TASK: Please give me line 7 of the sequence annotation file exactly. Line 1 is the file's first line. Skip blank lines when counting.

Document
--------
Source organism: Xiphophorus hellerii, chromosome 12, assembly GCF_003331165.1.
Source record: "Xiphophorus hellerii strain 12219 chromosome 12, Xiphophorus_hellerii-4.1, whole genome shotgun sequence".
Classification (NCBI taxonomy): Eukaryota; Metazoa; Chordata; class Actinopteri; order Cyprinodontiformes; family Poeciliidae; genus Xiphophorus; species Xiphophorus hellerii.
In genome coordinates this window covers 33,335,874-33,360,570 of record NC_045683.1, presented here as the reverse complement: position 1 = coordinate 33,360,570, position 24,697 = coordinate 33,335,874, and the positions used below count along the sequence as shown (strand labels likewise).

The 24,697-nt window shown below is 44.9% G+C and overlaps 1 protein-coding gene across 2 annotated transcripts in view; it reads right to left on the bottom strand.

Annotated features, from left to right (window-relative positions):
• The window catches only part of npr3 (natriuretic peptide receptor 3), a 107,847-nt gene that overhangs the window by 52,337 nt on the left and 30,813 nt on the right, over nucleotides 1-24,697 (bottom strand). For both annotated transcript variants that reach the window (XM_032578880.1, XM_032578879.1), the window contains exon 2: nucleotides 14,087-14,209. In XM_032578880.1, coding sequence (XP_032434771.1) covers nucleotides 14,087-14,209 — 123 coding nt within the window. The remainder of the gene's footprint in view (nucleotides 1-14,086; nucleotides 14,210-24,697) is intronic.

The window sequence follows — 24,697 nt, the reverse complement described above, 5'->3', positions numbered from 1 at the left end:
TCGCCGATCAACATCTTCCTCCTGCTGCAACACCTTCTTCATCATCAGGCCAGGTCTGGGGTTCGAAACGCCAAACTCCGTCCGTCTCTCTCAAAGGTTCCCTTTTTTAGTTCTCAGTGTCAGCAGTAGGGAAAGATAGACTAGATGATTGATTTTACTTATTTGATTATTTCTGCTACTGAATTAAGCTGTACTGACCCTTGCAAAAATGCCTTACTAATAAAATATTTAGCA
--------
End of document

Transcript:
• The window catches only part of npr3 (natriuretic peptide receptor 3), a 107,847-nt gene that overhangs the window by 52,337 nt on the left and 30,813 nt on the right, over nucleotides 1-24,697 (bottom strand). For both annotated transcript variants that reach the window (XM_032578880.1, XM_032578879.1), the window contains exon 2: nucleotides 14,087-14,209. In XM_032578880.1, coding sequence (XP_032434771.1) covers nucleotides 14,087-14,209 — 123 coding nt within the window. The remainder of the gene's footprint in view (nucleotides 1-14,086; nucleotides 14,210-24,697) is intronic.